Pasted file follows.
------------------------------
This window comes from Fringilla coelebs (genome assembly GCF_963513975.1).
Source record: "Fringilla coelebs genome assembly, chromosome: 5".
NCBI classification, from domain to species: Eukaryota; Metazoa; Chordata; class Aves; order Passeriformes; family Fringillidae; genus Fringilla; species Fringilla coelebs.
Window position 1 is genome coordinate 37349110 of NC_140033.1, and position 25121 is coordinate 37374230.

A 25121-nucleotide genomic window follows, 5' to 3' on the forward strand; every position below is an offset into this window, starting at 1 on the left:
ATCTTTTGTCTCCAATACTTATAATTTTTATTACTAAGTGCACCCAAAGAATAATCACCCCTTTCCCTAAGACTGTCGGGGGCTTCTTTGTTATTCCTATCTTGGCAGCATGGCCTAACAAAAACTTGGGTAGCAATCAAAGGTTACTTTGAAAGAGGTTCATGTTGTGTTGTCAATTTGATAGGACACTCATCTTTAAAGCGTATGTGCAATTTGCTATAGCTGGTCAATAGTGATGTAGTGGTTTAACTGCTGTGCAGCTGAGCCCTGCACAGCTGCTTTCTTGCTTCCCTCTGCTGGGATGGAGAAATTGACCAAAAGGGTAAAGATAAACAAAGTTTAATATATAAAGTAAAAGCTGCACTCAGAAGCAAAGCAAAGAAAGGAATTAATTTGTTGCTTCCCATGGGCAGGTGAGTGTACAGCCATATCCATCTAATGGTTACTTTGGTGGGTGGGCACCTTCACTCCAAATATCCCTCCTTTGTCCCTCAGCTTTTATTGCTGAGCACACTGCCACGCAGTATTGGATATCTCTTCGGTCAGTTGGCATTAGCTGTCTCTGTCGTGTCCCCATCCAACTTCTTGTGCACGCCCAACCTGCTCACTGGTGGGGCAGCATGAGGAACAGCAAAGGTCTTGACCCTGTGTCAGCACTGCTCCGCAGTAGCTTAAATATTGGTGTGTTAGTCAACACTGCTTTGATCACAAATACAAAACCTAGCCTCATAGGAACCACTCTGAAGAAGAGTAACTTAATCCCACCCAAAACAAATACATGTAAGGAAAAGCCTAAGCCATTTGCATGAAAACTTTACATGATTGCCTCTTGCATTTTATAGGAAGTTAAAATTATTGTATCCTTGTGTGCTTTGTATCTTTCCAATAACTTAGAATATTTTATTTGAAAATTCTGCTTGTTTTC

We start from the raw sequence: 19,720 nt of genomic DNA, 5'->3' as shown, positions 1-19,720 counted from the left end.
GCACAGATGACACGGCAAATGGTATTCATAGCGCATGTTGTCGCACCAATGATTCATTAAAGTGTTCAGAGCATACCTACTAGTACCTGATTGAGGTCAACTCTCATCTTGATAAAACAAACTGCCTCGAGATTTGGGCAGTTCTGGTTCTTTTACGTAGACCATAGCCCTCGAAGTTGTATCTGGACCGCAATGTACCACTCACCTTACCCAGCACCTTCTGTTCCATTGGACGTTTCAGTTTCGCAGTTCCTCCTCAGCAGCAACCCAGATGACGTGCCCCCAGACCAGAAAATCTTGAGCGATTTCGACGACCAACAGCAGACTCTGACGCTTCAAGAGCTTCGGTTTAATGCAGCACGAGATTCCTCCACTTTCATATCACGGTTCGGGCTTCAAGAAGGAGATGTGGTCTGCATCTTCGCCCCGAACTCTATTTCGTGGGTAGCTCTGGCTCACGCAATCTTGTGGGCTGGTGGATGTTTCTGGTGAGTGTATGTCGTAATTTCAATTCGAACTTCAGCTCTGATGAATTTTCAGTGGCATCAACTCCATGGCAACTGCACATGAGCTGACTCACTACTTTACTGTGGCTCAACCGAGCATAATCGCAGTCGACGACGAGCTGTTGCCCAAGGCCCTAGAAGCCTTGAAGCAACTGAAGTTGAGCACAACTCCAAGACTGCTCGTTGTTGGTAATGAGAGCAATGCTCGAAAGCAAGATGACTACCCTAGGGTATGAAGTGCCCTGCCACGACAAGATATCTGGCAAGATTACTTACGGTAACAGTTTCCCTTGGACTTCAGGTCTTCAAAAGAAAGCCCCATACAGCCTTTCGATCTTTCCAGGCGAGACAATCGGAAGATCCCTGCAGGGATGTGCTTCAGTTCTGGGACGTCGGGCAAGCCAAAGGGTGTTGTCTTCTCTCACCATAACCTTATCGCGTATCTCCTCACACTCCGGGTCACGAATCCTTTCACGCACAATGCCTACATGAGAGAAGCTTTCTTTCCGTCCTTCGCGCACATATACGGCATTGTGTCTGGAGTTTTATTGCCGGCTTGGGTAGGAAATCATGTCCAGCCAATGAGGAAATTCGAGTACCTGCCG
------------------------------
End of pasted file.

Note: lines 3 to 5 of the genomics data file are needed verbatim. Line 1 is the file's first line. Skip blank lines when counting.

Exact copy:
NCBI classification, from domain to species: Eukaryota; Metazoa; Chordata; class Aves; order Passeriformes; family Fringillidae; genus Fringilla; species Fringilla coelebs.
Window position 1 is genome coordinate 37349110 of NC_140033.1, and position 25121 is coordinate 37374230.

A 25121-nucleotide genomic window follows, 5' to 3' on the forward strand; every position below is an offset into this window, starting at 1 on the left: